Over the past few months, I’ve been involved in the disposition of a number of assets. Throughout the process, we’ve tested a variety of strategies and I wanted to share a few insights into what’s worked and what hasn’t. While this doesn’t apply to every asset class or market, these are things every seller should consider.
Broker Mass Marketing
The traditional model of engaging a big-named brokerage to an exclusive marketing agreement still seems to be the most common practice. The brokerage will put together a fancy OM loaded with photos and market information that no one will read, they’ll blast it out to their extensive email list of qualified buyers, and they’ll reach out directly to their network. While this method ensures maximum exposure, many smart buyers won’t even look at the mass marketed deals because they don’t want to be involved in a bidding process and compete against guys who, in today’s capital-rich environment, will likely overpay. As a seller, the uneducated buyer is exactly what we’re looking for. However, if the deal doesn’t attract that profile buyer, you could be left with no interested parties and have to start from scratch with a “tainted” deal.
This seems to be the best fit when selling non-institutional deals in tertiary markets or marketing large institutional-quality assets to institutional buyers.
Broker Pocket Listing
Another option is to engage a niche broker who knows all the active buyer of a particular product. In this scenario, the broker can go out to his network and pitch the pocket listing as a quietly marketed deal. Buyers like to think that they’re getting an exclusive look and this format makes them feel special. This strategy works well for a niche product in a niche market, where brokers oftentimes know all the buyers for the product. This format also ensures a quicker exit.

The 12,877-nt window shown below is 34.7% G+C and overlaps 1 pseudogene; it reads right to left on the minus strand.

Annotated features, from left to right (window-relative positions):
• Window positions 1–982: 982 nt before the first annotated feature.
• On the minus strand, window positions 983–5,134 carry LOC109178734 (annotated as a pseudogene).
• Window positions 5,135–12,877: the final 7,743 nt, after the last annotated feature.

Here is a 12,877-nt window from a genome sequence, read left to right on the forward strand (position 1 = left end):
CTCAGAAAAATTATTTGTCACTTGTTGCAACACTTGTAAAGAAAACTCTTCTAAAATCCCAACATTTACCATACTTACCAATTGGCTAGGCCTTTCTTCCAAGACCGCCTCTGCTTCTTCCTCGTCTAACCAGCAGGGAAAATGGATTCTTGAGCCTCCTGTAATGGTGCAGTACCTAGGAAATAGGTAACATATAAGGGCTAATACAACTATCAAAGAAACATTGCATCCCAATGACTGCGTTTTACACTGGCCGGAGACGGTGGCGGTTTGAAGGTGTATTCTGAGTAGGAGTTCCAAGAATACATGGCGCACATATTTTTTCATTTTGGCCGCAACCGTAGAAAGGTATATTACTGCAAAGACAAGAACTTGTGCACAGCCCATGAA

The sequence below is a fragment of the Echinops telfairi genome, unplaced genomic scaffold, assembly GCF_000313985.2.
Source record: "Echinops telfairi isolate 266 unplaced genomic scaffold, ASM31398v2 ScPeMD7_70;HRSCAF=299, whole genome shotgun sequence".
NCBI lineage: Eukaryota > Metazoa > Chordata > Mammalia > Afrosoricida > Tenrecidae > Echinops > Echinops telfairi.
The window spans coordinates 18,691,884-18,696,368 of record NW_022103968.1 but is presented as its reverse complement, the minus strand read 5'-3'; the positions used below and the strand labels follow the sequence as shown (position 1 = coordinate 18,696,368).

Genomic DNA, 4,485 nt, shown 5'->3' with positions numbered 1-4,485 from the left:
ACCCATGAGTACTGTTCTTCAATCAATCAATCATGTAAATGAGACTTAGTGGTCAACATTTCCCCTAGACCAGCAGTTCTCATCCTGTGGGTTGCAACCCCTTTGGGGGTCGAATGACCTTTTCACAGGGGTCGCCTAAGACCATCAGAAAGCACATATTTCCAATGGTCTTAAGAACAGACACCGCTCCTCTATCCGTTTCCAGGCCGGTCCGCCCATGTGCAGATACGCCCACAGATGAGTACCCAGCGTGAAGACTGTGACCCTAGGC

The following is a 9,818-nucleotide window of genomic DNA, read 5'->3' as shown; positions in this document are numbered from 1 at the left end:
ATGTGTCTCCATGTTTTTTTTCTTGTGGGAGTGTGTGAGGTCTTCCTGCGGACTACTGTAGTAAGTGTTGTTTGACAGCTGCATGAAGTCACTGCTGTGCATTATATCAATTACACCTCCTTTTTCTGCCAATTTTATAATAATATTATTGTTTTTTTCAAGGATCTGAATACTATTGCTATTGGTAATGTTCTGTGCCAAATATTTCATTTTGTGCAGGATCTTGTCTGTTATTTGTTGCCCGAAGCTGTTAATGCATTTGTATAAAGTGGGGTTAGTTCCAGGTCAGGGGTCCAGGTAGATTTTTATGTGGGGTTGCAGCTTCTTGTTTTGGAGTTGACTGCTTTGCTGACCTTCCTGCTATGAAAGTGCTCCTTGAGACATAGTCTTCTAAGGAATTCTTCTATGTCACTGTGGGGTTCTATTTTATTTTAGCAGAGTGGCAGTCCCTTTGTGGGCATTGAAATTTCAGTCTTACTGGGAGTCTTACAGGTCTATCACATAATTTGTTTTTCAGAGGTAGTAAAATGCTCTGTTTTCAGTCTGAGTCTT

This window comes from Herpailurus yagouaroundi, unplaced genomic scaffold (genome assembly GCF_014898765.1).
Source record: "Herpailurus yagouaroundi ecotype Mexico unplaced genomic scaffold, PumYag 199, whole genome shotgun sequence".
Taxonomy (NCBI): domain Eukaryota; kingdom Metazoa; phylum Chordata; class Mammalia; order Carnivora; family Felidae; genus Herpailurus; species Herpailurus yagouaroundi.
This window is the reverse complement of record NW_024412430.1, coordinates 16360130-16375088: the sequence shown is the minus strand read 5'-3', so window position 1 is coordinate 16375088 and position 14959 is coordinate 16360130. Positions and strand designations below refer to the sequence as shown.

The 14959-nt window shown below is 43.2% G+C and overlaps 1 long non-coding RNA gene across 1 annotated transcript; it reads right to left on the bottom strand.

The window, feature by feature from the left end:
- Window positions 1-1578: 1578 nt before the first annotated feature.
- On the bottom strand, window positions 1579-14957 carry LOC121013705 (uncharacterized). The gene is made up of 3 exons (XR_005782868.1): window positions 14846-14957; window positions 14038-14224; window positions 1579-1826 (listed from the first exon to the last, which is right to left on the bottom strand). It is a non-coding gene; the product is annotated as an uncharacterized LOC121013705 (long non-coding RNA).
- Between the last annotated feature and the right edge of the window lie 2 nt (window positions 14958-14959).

Many investors search online marketplaces such as Loopnet for deals. Loopnet may be the single best way to get exposure to the buyer that you didn’t know existed. If you have a smaller non-institutional deal in a tertiary market, Loopnet is a great spot to get exposure to that unsophisticated local buyer targeting that type of deal.
Sell the Story
Real estate is about storytelling. Companies want to buy into a story that resonates and that they can tell themselves and their investors. With every disposition I put together a “Notes from Ownership” document that details the following:
- Who we bought the property from, why we bought it, and our business plan at the time.
- Observations from our hold period
- Honest insights into the challenges and upside we see in the property, location, market etc.
Perspective buyers don’t want to read an overly salesy broker package, they want honest insights from the current owner who knows more about the challenges/upsides than anyone else. Our goal as the seller is not to screw over the next buyer, it’s to get a current fair market value for the property, and the best way to do that is to be completely transparent.
- It’s all about understanding the right buyer for that asset and going to spots where you can access that specific buyer.
- While the market for buying and selling real estate is becoming more efficient, it’s still highly fragmented.
- Despite becoming an institutional asset class, there is still an emotional element to buying real estate – tap in to that